What we have learned teaching handwashing around the world

SHWETA VERMA 
Senior technical officer, Social & Behavior Change Communication

The most important advice from health experts to stay safe from the coronavirus pandemic? Properly wash your hands. It sounds simple yet, at Children International, we have seen proof of the correlation between proper handwashing and good health, and lives saved. It’s part of our preventive health curriculum we have taught to more than 71,500 children and parents around the world.

Children International is a global humanitarian organization helping children break the cycle of poverty through education and empowerment. We work in 10 countries around the world in areas of dense poverty, where we can deliver the greatest impact. My role in social & behavior change communication gives me a front-row seat in helping our participants learn and practice healthy habits.

As COVID-19 continues its deadly march across the world, with sobering statistics nearly impossible to wrap our minds around, it seems appropriate to share: 1) How Children International is responding to the pandemic. 2) What we’ve learned through our handwashing education, in the hope that others also may benefit.

Engage youth by making it fun

On a recent visit to Delhi, India, I experienced the joy of seeing an original dance performance by a group of teens in our program. The dance, titled “The Six Steps of Handwashing,” was energetic, informative and fun to watch. The six dancers were invited to perform it during their school’s annual talent show and it became a big hit!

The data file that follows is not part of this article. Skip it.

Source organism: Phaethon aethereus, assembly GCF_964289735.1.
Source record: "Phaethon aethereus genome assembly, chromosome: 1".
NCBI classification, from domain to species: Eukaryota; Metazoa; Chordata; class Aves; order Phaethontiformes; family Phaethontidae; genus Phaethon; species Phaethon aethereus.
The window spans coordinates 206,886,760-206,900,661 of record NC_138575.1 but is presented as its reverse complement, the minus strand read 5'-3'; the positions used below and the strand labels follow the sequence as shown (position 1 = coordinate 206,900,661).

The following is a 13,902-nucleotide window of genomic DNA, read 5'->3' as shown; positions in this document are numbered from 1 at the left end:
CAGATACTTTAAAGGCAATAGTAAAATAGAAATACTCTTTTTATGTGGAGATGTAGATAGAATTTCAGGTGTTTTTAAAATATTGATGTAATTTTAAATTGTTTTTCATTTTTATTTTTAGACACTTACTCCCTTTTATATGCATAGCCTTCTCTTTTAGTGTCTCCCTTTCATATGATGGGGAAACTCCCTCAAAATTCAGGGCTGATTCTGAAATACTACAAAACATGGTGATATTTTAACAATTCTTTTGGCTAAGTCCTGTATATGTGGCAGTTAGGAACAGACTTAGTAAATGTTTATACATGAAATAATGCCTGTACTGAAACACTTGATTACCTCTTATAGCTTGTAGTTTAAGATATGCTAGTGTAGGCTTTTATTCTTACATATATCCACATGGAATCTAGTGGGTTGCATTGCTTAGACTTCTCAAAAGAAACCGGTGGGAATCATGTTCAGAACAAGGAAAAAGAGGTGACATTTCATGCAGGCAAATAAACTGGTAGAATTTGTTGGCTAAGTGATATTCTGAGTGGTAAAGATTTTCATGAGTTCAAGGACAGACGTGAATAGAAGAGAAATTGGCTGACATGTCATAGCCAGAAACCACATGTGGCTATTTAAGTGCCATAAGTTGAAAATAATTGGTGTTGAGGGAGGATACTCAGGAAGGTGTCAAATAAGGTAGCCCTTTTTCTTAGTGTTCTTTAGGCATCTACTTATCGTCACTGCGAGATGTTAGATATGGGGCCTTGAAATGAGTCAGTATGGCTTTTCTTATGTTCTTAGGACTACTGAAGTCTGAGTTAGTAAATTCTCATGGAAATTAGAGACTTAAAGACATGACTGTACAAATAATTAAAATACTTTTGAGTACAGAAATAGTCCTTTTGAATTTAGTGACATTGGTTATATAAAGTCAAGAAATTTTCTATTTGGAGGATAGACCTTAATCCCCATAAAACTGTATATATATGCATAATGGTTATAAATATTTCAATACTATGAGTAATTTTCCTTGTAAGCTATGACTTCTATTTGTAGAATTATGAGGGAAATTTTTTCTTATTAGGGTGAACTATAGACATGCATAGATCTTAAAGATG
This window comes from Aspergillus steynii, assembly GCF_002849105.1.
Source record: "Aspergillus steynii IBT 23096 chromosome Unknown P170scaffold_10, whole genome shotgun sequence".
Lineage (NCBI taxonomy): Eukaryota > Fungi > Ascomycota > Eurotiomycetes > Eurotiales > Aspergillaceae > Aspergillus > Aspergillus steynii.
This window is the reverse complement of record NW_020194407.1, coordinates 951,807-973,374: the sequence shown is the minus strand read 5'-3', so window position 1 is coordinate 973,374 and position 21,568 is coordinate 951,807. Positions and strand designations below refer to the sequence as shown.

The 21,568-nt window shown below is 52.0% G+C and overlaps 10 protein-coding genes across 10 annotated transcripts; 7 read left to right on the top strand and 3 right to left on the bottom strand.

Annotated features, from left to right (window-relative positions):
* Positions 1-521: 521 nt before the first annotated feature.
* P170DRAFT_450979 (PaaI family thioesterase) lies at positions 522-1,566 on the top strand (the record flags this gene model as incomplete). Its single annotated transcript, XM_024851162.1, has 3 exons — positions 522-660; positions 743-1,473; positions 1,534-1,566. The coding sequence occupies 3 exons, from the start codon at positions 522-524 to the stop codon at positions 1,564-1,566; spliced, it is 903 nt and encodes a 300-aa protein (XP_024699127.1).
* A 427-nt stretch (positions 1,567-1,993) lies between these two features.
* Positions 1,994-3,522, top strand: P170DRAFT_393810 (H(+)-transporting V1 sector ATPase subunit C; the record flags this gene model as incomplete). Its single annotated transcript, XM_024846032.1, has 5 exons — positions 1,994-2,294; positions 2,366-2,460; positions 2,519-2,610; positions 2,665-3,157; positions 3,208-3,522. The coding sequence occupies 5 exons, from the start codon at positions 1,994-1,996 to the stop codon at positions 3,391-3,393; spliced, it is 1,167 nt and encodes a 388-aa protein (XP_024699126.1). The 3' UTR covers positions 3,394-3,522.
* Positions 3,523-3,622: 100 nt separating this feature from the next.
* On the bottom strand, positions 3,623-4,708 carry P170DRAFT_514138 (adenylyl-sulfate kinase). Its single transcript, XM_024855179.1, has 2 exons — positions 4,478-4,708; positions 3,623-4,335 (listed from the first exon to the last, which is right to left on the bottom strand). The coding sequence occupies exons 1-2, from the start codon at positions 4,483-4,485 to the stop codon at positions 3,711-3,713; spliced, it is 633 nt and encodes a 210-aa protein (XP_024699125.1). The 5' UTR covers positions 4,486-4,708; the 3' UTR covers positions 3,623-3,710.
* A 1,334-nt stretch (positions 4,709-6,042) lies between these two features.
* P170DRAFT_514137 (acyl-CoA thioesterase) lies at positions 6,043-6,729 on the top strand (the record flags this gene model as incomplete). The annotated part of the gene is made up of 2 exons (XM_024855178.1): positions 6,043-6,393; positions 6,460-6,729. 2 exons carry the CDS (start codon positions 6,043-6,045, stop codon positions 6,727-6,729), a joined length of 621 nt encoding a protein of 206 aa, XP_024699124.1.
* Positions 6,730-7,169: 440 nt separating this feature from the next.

These once shy adolescents are now stars in their school and community and have educated their peers. It’s satisfying to see this performance have such a positive impact and grow from the seed which was planted in our programming.

Model and track behavior

Our education model follows a learn-by-doing strategy. In this case, we show families how to properly wash their hands through this step-by-step curriculum, and ask them to replicate it. We ensure they are absorbing and practicing correct techniques. Then, we follow-up with a program evaluation component, observing handwashing habits at home to help guarantee best practices. This also allows us to track and measure program effectiveness, which aligns with one of Children International’s core values of learning and adapting through data and research.

We know our method works. Last year in Zambia, Children International families remained healthy during a cholera outbreak. It was a scary and uncertain time, but remarkable to see healthy habits making a difference for our families.

Partner with others to create change

Cultivating smart partnerships is another way we generate better outcomes for the children and families in our care. For instance, our partnership with Clean the World, a nonprofit that recycles soap from hotels and gives it to those in need, has never been more important.